Working at home isn’t all fun and games and wearing no pants! (But, to be fair, it is a lot of that.)
- Distraction is everywhere
You can rest assured that during the walk to your desk to get a serious amount of work done, you will spot no fewer than a dozen small household chores that you’ve been neglecting, and will begin doing them, rationalizing that they’ll “only take a minute”. The problem is, those minutes add up and suddenly you’ve spent the entire morning doing laundry and taking out the trash (and, and, and…) I have no advice here. It just happens. And the worst part is, if you don’t tend to these things, they weigh on your mind while you’re trying to work.
- People think you have no schedule
If someone needs to be picked up from the airport, you’re who they call. If they need help moving a couch, again, it’s you. If they have the day off and feel like having a long lunch and seeing a movie, they don’t understand why you won’t go with them. No matter how hard you try, there will always be some people who don’t understand that “no office to go to” doesn’t at all equal “no work to do”.
- Some people think you have no job at all
Mostly these people will be old and somewhat skeptical of the idea that you can stay home all day and still be gainfully employed. Unfortunately, your explanations will largely fall on deaf ears (sometimes literally, depending on how old the ears are.) The bright side: over time, you’ll notice less and less the little passive aggressive implications that you’re a deadbeat at family functions.
- Having boundaries can be really hard
Creating a healthy work/life balance is tricky for anyone, no matter what your job nor work environment. But when your office is in the same space as your non-work life, it can be terribly easy for the line between the two to become blurred. Sometimes, this isn’t an awful thing; if sometimes said over dinner with your family triggers a great work-related idea, you can run to your office, jot down some notes, and resume real life without having sacrificed the moment of professional inspiration. On the other hand, promising to work for “10 more minutes” often turns into “several more hours and then, oops, your family is asleep and it’s 1AM.”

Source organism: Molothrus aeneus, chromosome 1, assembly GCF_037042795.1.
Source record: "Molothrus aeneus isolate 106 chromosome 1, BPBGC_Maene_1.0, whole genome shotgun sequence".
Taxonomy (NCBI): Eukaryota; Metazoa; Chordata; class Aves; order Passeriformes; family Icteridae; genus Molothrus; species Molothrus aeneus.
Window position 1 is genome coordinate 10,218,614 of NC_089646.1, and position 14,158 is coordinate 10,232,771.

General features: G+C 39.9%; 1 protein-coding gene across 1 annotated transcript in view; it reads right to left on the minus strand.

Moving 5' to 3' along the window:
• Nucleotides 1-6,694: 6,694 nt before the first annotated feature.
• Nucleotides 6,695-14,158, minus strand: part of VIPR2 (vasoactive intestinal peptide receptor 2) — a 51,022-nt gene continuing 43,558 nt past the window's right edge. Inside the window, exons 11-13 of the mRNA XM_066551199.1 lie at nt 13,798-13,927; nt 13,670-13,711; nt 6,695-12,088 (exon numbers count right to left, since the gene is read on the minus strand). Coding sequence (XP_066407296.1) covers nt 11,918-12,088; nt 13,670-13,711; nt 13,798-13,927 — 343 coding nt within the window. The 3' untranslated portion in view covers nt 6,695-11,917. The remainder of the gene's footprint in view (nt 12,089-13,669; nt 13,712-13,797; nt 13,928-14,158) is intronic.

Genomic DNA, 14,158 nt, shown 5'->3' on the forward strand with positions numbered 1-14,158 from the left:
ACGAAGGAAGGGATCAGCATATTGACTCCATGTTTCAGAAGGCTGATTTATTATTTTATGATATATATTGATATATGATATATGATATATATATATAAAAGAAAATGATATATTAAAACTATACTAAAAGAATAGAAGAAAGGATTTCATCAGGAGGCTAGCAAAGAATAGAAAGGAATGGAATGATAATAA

- Protecting your space can be even harder
Convincing roommates, significant others, and kids that your office space isn’t the place to hang out and talk your ear off (or eat snacks, or bring in toys, or check their email, or…) can be an ongoing challenge.
- There is no “lunch hour”
What kind of ridiculous world is it when people are told when to eat and how much time to take to do so? Workers-at-home simply grab food when they’re hungry and resume work when they’re done. Pretty easy concept, but somewhat revolutionary compared to the forced structure of more conventional work environments.
- You decide your work flow
Speaking of forced structure, working at home means you have very little. Sure, you might have certain limits on your day like meetings and conference calls that account for other people’s schedules, or needing to drop off your kids at school, but for the most part, you have the luxury of getting work done per your natural ebbs and flows in productivity. If you’re one of those people who is more focused and energetic first thing in the morning, you can work then. If your brain doesn’t really wake up until noon, you can save your most challenging tasks to do then.